The Akashic Record is a quasi mythical place in which all history of all things is being recorded in real time, using a complex combination of high speed digital technology, ancient hand scribing arts and indecipherable magic. This is not some giant flat bureaucracy. The Akashic record has a number of different divisions to help users figure out which the most important events are and how it is they are best represented.
One of the special forces groups of the Akashic Record is the Sonnets Division. For powerful historical events, when they need something really compelling and rich to capture the importance of an event, they call in the Sonnets Division.
Tonight, for these donuts, the Sonnets Division is working overtime.
i realize that central to my evaluation of someone is what it is that i think motivates them. Sadly, the affluent parts of the world seems crowded with people who have fallen into some type of personal profit maximization motivation. A “S/he who dies with the most toys wins” kind of mindset.
Another way of looking at things
Trying to avoid this kind of motivation has landed me in hippie communes and scruffy activist circles. A choice and trajectory i am quite pleased with.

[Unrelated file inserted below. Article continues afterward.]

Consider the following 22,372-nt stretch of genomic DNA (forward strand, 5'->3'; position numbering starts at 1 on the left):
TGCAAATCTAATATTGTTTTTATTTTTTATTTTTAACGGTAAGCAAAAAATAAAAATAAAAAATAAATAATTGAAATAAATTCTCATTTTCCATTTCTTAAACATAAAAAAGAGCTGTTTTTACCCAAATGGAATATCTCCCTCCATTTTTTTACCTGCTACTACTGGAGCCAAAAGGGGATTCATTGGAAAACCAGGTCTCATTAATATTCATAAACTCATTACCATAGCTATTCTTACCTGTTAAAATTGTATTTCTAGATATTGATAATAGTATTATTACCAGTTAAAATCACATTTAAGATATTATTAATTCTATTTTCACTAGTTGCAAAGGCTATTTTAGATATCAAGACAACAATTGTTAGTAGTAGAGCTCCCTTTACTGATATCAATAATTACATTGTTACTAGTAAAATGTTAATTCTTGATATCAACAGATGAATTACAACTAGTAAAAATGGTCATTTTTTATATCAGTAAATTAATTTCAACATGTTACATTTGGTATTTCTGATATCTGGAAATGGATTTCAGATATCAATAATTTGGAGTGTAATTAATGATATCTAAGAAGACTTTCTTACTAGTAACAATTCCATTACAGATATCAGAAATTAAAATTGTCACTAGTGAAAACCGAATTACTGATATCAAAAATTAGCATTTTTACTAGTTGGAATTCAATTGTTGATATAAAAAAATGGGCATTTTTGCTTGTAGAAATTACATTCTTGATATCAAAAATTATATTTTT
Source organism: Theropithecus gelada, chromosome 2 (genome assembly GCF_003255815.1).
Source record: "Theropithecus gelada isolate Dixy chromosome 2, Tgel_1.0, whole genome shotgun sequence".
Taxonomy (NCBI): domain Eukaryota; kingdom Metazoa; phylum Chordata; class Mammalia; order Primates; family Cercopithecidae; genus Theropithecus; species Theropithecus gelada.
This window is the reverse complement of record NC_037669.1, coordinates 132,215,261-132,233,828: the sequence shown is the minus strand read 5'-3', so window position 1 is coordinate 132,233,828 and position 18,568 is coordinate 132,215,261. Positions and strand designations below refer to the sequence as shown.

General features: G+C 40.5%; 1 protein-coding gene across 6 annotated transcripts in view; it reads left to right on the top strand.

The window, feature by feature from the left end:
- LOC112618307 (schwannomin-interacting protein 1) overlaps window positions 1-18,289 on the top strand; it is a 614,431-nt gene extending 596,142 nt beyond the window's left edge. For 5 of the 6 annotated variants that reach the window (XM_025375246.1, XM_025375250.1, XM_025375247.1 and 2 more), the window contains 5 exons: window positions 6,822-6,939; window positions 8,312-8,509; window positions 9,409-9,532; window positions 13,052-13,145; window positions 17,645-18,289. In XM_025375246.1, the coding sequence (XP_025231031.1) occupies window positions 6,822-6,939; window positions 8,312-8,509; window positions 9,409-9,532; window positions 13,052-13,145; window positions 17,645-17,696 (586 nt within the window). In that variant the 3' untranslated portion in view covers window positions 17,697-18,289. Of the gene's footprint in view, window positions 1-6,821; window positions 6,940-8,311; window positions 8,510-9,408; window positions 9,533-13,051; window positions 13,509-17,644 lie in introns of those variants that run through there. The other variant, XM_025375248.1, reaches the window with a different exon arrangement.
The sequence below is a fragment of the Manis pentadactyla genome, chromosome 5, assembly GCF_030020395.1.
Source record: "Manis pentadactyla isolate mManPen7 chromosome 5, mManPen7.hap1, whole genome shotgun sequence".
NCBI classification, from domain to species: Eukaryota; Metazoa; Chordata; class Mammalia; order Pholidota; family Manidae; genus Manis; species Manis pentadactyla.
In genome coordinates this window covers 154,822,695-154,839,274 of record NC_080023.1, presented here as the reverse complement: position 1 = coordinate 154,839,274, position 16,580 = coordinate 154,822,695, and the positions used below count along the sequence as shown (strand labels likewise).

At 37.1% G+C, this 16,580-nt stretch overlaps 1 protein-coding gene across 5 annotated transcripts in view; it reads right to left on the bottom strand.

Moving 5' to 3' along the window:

For about 20 years i have a running joke with activists, organizers and communards who have gone out of their way to make the right things happen, often at some personal expense or hassle. What i tell them is that they will receive one of the highly coveted cardboard “Hero of the Revolution” buttons. Today i finally made the first one.
Made of 100% durable cardboard
i made it for Michael Mariotte who is having a lifetime achievement award ceremony on Monday in Death City (DC). MM (as everyone in the movement abbreviates his name) and i met in Kiev in 1996. I was running the Chernobyl tenth anniversary campaign, which included a huge anti-nuclear conference in the Ukrainian capital. Having spent the preceding 7 years mostly in eastern Europe i was unaware of the US anti-nuclear movement, where MM was a bit of a superstar.